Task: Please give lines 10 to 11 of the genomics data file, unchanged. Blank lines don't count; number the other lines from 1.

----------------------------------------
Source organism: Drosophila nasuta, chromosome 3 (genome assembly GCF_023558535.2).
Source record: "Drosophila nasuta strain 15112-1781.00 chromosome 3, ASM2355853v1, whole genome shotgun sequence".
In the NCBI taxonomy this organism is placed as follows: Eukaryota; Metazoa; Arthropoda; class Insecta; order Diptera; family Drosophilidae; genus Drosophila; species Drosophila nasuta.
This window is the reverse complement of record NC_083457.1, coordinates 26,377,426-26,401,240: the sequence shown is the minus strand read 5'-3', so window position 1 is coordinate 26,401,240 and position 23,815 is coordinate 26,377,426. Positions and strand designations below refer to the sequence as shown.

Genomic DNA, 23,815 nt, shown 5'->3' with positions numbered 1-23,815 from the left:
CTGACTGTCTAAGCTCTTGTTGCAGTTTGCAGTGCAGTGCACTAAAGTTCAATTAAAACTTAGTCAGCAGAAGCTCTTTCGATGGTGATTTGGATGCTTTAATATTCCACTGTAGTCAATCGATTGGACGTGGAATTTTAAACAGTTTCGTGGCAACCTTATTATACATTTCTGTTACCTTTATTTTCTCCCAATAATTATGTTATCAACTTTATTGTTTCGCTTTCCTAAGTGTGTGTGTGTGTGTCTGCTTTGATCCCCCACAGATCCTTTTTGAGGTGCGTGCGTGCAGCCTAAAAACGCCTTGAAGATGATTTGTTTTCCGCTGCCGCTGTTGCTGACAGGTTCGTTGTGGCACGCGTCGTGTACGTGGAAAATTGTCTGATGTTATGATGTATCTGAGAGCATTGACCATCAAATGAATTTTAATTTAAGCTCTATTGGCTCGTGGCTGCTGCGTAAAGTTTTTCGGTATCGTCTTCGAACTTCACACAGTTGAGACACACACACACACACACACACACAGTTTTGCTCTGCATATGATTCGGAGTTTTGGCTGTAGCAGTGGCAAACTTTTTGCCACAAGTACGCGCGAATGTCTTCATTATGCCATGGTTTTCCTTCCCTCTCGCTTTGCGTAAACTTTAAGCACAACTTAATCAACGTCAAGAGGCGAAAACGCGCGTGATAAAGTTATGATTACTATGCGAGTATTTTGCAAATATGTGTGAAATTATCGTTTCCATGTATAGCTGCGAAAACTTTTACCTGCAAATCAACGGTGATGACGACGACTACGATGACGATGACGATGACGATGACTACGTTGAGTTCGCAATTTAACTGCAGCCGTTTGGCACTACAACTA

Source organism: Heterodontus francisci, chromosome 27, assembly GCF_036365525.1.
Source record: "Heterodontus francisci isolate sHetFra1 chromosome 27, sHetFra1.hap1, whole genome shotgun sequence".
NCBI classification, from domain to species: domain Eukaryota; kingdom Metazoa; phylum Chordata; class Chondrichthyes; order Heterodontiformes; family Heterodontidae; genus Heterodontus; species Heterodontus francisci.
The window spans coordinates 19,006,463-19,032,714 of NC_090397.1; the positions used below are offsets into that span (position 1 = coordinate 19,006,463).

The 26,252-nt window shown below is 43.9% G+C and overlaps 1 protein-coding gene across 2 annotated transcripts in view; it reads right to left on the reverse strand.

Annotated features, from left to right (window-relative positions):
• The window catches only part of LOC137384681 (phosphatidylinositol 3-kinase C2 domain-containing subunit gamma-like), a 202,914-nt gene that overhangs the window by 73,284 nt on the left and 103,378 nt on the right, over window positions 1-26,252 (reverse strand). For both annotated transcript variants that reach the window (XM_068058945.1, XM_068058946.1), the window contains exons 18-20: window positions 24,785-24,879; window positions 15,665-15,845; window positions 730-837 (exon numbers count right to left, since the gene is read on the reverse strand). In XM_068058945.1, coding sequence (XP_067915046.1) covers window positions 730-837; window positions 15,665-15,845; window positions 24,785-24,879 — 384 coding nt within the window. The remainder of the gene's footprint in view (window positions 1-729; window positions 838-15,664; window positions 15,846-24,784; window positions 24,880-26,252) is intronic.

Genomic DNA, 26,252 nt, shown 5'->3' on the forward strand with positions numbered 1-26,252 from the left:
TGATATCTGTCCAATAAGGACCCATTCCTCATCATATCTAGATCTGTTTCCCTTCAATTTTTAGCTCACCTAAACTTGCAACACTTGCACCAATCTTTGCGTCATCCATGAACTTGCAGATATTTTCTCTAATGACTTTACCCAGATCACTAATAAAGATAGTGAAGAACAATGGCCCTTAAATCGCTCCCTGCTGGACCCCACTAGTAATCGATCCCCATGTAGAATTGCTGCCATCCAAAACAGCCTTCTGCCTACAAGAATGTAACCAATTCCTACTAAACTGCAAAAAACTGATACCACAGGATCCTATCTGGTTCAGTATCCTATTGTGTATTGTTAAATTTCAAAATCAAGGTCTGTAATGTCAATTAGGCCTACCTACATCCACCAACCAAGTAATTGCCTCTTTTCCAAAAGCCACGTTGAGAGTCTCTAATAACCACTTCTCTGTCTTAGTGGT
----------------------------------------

The window spans coordinates 19,006,463-19,032,714 of NC_090397.1; the positions used below are offsets into that span (position 1 = coordinate 19,006,463).

The 26,252-nt window shown below is 43.9% G+C and overlaps 1 protein-coding gene across 2 annotated transcripts in view; it reads right to left on the reverse strand.